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Tribunal fees prevent access to justice and are ‘unlawful’, rules Supreme Court

The government faces a £32 million bill after the Supreme Court ruled that fees for those bringing employment tribunal claims were unlawful. Catherine Baksi reports

Fees of  between £390 and £1,200 were introduced by the then Lord Chancellor, Chris Grayling, in 2003 which government figures showed lead to a 79% fall in the number of cases.

Prior to that, claimants could bring cases without charge. The government justified the fees stating they were intended to transfer part of the cost burden of the tribunals from taxpayers to users of their services, to deter unmeritorious claims, and to encourage earlier settlement of disputes.

But the trade union UNISON, which brought the case, argued that the introduction of the fees was not a lawful exercise of the Lord Chancellor’s statutory powers, because they interfered unjustifiably with the right of access to justice under the common law and EU law, frustrated the operation of Parliamentary legislation granting employment rights, and discriminated unlawfully against women and other protected groups.

In a unanimous ruling seven justices in R (on the application of UNISON) (Appellant) v Lord Chancellor (Respondent) [2017] UKSC 51, agreed with the union, overturning the previous decisions of the High Court and Court of Appeal.

The Ministry of Justice said it would take immediate steps to stop charging employment tribunal fees and put in place arrangements to refund those who have paid them. It has been reported that the Government will have to refund up to £32 million paid out in fees.

Giving judgment Lord Reed said the order introducing the fees was ‘unlawful’ under both domestic and EU law because it ‘has the effect of preventing access to justice’ and must be quashed.

He said: ‘The constitutional right of access to the courts is inherent in the rule of law: it is needed to ensure that the laws created by Parliament and the courts are applied and enforced. Tribunals are more than merely the providers of a service which is only of value to those who bring claims before them.’

The fees for small claims, he said, bore no direct relation to the amount sought and acted as deterrent to claims for modest amounts or non-monetary remedies, shown by the ‘dramatic and persistent fall’ in the number of claims brought.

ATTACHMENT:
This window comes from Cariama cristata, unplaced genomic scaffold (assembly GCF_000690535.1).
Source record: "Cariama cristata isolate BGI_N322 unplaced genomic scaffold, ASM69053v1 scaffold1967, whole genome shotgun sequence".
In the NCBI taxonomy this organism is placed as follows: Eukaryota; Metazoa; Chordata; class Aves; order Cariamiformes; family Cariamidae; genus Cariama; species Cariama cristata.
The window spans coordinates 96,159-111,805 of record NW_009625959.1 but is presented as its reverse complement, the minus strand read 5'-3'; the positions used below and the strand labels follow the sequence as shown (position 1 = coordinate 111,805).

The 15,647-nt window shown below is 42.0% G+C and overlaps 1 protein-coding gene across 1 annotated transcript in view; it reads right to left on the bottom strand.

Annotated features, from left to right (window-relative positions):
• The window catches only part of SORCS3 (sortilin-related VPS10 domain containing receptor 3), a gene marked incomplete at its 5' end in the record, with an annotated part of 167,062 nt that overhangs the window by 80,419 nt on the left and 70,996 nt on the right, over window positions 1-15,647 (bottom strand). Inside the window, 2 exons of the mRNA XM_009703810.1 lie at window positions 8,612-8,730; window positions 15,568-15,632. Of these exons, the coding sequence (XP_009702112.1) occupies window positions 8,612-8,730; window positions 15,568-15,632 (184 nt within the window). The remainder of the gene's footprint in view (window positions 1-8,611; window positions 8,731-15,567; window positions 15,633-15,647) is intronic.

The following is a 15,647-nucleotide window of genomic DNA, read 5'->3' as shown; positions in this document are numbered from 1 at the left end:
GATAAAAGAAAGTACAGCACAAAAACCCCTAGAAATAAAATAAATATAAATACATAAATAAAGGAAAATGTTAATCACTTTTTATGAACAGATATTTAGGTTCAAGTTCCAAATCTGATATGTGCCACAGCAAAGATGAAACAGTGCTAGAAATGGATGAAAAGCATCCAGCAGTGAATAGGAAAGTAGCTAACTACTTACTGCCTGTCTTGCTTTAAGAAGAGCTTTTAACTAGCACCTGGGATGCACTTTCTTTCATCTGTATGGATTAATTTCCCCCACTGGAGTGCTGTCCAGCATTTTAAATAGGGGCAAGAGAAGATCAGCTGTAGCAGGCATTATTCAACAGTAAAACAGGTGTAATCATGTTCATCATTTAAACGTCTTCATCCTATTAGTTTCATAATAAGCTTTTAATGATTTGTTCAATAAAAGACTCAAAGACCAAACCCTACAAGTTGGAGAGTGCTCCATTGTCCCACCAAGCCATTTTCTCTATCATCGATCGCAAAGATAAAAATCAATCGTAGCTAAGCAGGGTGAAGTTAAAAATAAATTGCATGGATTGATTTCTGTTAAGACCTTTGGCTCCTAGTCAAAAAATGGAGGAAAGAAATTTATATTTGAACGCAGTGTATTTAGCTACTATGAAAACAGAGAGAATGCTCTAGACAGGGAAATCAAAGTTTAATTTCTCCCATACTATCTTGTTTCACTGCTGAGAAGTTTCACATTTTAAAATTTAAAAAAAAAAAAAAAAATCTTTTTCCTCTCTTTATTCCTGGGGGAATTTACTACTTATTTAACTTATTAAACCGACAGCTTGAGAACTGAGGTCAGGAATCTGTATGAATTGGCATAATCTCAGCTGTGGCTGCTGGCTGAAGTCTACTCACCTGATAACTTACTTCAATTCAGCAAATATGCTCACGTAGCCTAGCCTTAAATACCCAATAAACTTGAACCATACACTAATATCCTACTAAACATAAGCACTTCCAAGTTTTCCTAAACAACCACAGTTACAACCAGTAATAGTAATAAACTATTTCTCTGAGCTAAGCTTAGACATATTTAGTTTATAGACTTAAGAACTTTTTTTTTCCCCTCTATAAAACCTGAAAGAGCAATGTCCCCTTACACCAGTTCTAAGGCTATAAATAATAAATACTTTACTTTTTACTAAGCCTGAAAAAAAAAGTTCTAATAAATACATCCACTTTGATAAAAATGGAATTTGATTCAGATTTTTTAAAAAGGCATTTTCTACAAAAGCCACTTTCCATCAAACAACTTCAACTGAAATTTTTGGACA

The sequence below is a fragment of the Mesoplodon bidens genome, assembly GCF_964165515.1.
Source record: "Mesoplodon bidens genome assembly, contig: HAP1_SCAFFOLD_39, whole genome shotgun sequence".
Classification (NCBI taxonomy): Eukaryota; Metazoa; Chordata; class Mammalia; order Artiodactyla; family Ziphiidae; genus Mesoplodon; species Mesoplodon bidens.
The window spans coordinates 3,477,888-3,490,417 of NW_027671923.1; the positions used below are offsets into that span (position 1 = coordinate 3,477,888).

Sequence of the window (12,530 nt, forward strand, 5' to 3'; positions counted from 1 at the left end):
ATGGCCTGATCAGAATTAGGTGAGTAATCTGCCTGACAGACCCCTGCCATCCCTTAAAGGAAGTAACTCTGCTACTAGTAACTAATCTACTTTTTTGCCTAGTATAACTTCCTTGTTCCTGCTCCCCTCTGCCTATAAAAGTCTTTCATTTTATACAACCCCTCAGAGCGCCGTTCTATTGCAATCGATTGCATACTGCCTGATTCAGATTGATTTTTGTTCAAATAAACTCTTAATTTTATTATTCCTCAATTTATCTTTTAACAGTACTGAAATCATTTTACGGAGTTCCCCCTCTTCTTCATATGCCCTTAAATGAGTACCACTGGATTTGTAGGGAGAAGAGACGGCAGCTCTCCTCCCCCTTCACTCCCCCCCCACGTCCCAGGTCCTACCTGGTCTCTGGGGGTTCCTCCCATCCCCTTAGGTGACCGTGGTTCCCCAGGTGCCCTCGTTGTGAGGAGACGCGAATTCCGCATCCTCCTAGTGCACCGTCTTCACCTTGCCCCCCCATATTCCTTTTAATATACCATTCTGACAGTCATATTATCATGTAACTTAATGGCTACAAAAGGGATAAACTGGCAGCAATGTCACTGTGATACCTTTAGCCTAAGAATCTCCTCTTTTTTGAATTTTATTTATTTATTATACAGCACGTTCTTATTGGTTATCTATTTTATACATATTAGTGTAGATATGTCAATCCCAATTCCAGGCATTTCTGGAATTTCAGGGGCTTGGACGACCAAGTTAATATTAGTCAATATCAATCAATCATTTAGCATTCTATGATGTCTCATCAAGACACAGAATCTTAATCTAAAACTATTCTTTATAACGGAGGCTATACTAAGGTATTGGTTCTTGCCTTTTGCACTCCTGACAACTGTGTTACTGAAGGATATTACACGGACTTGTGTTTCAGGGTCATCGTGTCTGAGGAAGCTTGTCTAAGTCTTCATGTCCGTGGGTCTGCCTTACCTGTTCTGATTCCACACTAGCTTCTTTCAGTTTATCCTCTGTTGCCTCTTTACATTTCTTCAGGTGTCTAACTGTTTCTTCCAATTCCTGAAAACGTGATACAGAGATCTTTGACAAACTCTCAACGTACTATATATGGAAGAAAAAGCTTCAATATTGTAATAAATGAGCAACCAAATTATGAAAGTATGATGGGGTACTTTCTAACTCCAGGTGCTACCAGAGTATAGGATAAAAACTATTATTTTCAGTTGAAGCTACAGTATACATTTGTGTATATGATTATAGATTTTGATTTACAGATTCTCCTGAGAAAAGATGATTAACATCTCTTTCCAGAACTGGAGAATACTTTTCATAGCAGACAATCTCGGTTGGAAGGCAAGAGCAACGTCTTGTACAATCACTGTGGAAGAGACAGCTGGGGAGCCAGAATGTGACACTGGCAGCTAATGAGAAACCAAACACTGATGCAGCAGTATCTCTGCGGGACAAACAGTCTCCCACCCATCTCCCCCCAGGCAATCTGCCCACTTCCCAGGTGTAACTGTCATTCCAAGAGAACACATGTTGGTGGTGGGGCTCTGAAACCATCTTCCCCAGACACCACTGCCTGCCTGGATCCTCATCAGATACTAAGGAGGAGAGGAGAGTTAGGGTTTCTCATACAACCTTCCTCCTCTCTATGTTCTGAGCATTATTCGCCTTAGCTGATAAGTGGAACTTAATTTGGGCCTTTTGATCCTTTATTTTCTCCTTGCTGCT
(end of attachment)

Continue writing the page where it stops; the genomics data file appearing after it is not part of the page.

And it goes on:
He said: ‘Fees must be affordable not in a theoretical sense, but in the sense that they can reasonably be afforded. Where households on low to middle incomes can only afford fees by forgoing an acceptable standard of living, the fees cannot be regarded as affordable. Even where fees are affordable, they prevent access to justice where they render it futile or irrational to bring a claim, for example where in claims for modest or no financial awards no sensible claimant will bring a claim unless he can be virtually certain he will succeed, that the award will include recovery of fees, and that the award will be satisfied in full.’

While the court said that the government’s objective to transfer some of the cost away from the taxpayer, had ‘to some extent’ been achieved, Lord Reed said it did ‘not follow that fees which intruded to a lesser extent upon the right of access to justice would have been any less effective’.

He said: ‘It is elementary economics, and plain common sense, that the revenue derived from the supply of services is not maximised by maximising the price. In order to obtain the maximum revenue, it is necessary to identify the optimal price, which depends on the price elasticity of demand. In the present case, it is clear that the fees were not set at the optimal price: the price elasticity of demand was greatly underestimated.’

He added: ‘It has not been shown that less onerous fees, or a more generous system of remission, would have been any less effective in meeting the objective of transferring the cost burden to users.’ The court also ruled, that the fees were contrary to the Equality Act 2010 because they disproportionately affected women.

Justice Minister Dominic Raab, said: ‘In setting employment tribunal fees, the government has to consider access to justice, the costs of litigation, and how we fund the tribunals. The Supreme Court recognised the important role fees can play, but ruled that we have not struck the right balance in this case.’

He said the ministry will take ‘immediate steps’ to stop charging fees in employment tribunals and put in place arrangements to refund those who have paid, and that it would consider the judgment further in detail.


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